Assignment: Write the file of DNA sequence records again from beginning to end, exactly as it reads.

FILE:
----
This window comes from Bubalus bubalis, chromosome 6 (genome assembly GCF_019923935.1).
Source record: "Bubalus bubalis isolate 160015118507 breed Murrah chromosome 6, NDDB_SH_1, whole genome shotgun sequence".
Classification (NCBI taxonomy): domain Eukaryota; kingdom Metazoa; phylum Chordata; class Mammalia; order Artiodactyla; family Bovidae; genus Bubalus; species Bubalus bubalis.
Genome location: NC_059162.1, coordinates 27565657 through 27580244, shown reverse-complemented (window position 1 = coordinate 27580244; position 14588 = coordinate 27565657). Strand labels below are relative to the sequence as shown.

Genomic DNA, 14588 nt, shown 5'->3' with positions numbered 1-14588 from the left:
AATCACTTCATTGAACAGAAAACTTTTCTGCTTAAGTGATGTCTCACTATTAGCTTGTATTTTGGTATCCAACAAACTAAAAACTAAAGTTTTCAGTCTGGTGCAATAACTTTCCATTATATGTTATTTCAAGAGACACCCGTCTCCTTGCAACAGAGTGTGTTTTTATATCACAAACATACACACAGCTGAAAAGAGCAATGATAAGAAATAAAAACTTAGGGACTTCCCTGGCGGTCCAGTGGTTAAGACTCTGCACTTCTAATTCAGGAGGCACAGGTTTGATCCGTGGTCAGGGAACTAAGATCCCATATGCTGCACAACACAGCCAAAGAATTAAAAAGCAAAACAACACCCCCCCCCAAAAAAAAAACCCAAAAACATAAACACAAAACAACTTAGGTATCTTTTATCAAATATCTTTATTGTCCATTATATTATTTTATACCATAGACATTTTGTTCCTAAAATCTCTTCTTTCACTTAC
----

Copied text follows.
This window comes from Bubalus bubalis, chromosome 6 (genome assembly GCF_019923935.1).
Source record: "Bubalus bubalis isolate 160015118507 breed Murrah chromosome 6, NDDB_SH_1, whole genome shotgun sequence".
Classification (NCBI taxonomy): domain Eukaryota; kingdom Metazoa; phylum Chordata; class Mammalia; order Artiodactyla; family Bovidae; genus Bubalus; species Bubalus bubalis.
Genome location: NC_059162.1, coordinates 27565657 through 27580244, shown reverse-complemented (window position 1 = coordinate 27580244; position 14588 = coordinate 27565657). Strand labels below are relative to the sequence as shown.

Genomic DNA, 14588 nt, shown 5'->3' with positions numbered 1-14588 from the left:
AATCACTTCATTGAACAGAAAACTTTTCTGCTTAAGTGATGTCTCACTATTAGCTTGTATTTTGGTATCCAACAAACTAAAAACTAAAGTTTTCAGTCTGGTGCAATAACTTTCCATTATATGTTATTTCAAGAGACACCCGTCTCCTTGCAACAGAGTGTGTTTTTATATCACAAACATACACACAGCTGAAAAGAGCAATGATAAGAAATAAAAACTTAGGGACTTCCCTGGCGGTCCAGTGGTTAAGACTCTGCACTTCTAATTCAGGAGGCACAGGTTTGATCCGTGGTCAGGGAACTAAGATCCCATATGCTGCACAACACAGCCAAAGAATTAAAAAGCAAAACAACACCCCCCCCCAAAAAAAAAACCCAAAAACATAAACACAAAACAACTTAGGTATCTTTTATCAAATATCTTTATTGTCCATTATATTATTTTATACCATAGACATTTTGTTCCTAAAATCTCTTCTTTCACTTAC